My New Jersey Big Year celebrates the Winter Solstice!
The stir created by my lunar eclipse photos landed me on the Freshly Pressed page and I have been remiss in thanking WordPress. I want to correct that oversight today – Thank You! For those who missed it, here’s an image of the Freshly Pressed page shortly after my photos went global – at one point I was receiving almost 3000 hits per day, a thrilling experience for me.
Through this experience I was introduced to several bloggers, literally from around the world, and re-established links with others who have stuck with me through my erstwhile blogging attempts. Over the last few days I have been re-designing my blog and (slowly) putting links to the blogs I now read on a daily basis, even if I don’t always leave a quick comment – and I’m working on that part too! I hope you find them as interesting and enjoyable to read as I do:
Danudin’s 2011 Challenge – Ron is always quick with a comment or a joke, in true Aussie style, and maintains a cool photo challenge website.
This Moment Exactly – My first attempts at photo blogging led me to Julie, who was one of the administrators of the 2009 challenge. Like me, she has move away from the photo challenge format and has created this new blog.
A Slice of Life 2011 – Photo blogger extrodinare, Tammy is into her third year of photo blogging and never fails to delight and surprise!
Recycled Photons – Steve is a fellow New Jersey resident, birder, and photographer (and friend) who maintains this great blog.
Somewhere in NJ – Through Steve, I met Laura and discovered that she’s also a photographer, birder, and another great New Jersey blogger.
The Slowvelder – Jackie is a South African and blogger I met during the response to my lunar photos. She blogs about her adventures of moving back home, from Europe, to start a new “slow life” in rural South Africa. Since I plan to visit South Africa in March, Jackie has been wonderful about answering all my questions, large and small, about her incredible homeland.
2Summers – I’ve just started reading this blog, which I found through a link on Jackie’s blog, and I really like it. Another South Africa blog, 2Summers is the “adventures of an American suburbanite in quirky Johannesburg“. Give it a try!
I plan to add other blogs as time permits – of course, if it keeps snowing here in New Jersey I may have more time for blogging than any of my other pursuits. Thank you for stopping by!
The title says it all. The response to my lunar eclipse photos took me by surprise, with thousands of hits and hundreds of comments and questions. I am still reading my way through and, to be sure, I appreciate each and every one of them. In my haste, I have accepted and posted many of the responses but I promise that I am reading my way through and will answer questions as quickly as time (and holiday commitments) allows!
Unfortuantely, I did give an inaccurate response to some questions, mostly because my camera equipment is new (well, new to me) and I didn’t take time to confirm my answers. So, for everyone who asked for technical data behind the shots, here goes.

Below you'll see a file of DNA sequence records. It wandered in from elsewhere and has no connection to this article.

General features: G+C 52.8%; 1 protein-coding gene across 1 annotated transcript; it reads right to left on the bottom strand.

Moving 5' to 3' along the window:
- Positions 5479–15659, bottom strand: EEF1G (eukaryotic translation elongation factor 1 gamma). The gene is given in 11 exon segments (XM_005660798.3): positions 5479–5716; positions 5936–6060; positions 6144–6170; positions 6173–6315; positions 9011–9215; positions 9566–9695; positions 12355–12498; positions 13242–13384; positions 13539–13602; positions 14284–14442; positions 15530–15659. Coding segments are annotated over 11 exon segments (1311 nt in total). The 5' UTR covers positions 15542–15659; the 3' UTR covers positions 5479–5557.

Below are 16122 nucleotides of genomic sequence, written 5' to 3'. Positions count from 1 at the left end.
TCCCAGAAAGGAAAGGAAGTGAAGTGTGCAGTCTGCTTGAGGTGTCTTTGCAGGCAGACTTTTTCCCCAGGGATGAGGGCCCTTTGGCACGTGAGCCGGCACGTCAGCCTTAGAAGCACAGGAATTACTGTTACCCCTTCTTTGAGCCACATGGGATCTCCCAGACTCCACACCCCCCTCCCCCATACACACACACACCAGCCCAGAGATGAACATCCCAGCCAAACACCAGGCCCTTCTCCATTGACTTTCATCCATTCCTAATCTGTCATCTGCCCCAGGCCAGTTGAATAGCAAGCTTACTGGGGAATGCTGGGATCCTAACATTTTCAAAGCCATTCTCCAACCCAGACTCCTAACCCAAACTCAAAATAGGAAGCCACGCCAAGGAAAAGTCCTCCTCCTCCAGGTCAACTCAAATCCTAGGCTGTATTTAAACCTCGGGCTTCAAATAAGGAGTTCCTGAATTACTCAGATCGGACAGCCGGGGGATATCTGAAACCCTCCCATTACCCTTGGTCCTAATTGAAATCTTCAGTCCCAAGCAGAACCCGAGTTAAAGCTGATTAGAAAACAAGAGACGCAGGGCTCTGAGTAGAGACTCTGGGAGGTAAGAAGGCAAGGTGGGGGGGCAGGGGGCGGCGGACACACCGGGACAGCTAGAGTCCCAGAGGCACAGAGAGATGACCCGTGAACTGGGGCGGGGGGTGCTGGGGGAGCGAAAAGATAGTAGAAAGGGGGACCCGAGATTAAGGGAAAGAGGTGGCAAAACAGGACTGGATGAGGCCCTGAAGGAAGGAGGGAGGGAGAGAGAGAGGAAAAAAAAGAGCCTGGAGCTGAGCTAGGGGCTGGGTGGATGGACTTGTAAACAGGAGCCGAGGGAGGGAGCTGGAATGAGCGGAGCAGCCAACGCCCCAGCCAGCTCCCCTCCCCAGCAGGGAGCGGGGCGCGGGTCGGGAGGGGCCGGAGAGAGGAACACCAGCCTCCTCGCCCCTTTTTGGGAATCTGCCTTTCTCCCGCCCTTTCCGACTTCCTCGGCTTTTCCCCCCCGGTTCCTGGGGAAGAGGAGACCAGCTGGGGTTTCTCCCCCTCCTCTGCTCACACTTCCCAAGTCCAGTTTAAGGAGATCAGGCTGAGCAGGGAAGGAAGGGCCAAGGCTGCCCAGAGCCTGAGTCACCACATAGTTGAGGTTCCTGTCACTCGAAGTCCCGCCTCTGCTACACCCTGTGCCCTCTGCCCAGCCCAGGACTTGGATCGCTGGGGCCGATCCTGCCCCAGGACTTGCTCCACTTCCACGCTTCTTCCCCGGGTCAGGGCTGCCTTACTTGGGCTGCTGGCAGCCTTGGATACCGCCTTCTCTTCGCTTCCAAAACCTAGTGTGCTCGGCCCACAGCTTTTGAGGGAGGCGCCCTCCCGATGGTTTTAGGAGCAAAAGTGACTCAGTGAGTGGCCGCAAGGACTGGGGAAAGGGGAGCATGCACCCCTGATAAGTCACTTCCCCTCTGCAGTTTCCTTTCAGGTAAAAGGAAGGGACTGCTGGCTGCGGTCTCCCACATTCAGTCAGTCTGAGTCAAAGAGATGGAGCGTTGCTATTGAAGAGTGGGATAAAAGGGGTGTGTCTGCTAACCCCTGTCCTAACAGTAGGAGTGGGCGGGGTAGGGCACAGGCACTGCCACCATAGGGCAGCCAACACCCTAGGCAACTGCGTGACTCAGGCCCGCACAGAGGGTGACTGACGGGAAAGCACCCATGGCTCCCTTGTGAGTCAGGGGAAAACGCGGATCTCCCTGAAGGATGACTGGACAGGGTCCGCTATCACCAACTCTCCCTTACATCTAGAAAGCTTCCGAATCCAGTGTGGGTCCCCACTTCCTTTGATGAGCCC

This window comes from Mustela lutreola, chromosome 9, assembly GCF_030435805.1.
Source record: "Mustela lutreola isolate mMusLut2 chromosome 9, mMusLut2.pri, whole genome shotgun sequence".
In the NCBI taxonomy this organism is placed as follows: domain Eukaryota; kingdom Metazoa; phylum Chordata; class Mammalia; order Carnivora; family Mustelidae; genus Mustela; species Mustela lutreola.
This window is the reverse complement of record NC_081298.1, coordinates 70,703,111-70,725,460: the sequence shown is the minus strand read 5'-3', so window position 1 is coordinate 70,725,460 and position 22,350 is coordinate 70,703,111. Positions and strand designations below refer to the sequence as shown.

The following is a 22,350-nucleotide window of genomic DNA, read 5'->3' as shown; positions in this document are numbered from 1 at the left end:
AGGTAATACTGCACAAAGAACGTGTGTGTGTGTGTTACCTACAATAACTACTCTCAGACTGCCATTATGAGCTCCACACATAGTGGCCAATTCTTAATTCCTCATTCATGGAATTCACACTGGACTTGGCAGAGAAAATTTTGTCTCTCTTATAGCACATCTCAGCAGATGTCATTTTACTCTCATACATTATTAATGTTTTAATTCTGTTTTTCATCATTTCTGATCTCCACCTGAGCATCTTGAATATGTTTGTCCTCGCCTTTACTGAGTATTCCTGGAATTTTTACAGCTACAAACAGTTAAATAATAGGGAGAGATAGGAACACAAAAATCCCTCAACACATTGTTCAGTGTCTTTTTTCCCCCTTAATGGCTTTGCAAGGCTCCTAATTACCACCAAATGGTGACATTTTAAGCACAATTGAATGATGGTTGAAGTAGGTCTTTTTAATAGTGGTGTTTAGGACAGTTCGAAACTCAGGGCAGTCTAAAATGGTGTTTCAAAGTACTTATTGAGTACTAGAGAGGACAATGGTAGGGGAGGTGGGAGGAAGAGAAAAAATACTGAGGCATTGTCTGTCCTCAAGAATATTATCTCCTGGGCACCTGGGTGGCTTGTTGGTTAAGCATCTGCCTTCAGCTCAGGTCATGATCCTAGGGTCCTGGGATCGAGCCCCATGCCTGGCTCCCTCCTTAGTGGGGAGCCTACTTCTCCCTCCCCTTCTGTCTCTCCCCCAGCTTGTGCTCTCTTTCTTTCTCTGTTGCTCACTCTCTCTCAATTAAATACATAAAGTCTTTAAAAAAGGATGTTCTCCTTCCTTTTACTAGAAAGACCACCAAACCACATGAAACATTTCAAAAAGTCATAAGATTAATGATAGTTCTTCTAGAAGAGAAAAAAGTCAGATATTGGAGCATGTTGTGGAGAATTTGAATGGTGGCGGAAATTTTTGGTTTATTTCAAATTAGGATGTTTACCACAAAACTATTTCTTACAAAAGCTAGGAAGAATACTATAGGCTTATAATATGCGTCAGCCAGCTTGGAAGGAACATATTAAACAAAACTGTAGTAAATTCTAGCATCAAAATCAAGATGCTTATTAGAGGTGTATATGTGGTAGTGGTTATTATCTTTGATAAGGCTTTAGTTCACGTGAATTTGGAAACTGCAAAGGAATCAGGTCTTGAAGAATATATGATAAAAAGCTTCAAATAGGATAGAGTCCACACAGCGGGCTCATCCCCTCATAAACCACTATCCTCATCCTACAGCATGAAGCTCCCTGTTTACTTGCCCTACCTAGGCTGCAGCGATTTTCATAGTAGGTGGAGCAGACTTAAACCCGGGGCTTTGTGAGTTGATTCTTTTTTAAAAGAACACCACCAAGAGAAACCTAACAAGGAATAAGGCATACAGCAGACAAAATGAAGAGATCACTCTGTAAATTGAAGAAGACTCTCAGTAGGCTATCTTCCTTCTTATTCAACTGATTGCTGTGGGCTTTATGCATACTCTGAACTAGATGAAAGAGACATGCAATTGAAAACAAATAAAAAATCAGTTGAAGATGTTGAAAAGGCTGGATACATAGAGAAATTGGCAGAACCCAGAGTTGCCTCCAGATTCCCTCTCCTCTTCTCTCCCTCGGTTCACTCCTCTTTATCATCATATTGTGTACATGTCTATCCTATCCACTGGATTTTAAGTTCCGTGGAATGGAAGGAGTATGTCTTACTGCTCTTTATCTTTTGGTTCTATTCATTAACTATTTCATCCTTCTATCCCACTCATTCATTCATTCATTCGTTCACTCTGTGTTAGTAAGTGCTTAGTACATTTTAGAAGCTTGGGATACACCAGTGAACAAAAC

I took the lunar eclipse photos with a Canon Rebel Xsi and Canon 100-400 mm lens. I had the camera mounted on a tripod, equipped with a cable release, set to ISO 1600, the lens f-stop at f/5.6, and exposed the images for about 1.3 seconds (with lots of bracketing). Focusing was an enormous challenge, as the moon was very dark and about the size of a pencil eraser in my camera’s viewfinder. So I used an old trick, learned during my amateur astronomer days, of glancing through the corner of my eye (to get the brightest view) and looking for sharpness between the brighter and darker areas. A few shots came out great; many did not. But, overall, I am very happy with the results and enourmously happy that I had fought against my first instinct to shut my alarm and pull the blankets back over my head.
A couple bloggers have asked to use my image for posting on their blogs and you can see them here and here. Thank you both for taking the time to send a request and the patience in waiting for my response. For others, if you linked to my blog page, please let me know and I’ll check out your blog. And if you want to use the image on your blog, please send me a request describing your idea and we’ll talk it through.
Responses to the photos have come from across the USA and around the world, from people who saw the eclipse, who were clouded out, or who were located on the daytime side of the planet at the time of the event. It is thrilling to read responses, knowing that so many of you live in places that I could only hope to visit some day. I do have the great fortune of traveling to South Africa soon, so one blogger’s comments caught my eye. Slowvelder, I promise that I’ll drop by your game reserve if I am anywhere near Hoedspruit during my trip.
Once again, to all my “old” and “new” blogging friends, thank you! This has been an incredible experience for me, one that I won’t soon (or ever) forget.
As promised, here is a photo taken mid-eclipse, or about 3:15 AM eastern standard time (USA). The moon had a very nice, orange-red glow.
Another photo taken about 25 minutes later, as the Moon approached the edge of Earth’s shadow.
A full moon on the winter solstice is interesting enough, but to have a lunar eclipse on the same night hasn’t occurred in almost 450 years. I took this photo just hours before the eclipse and hope to add a photo of that event later tonight.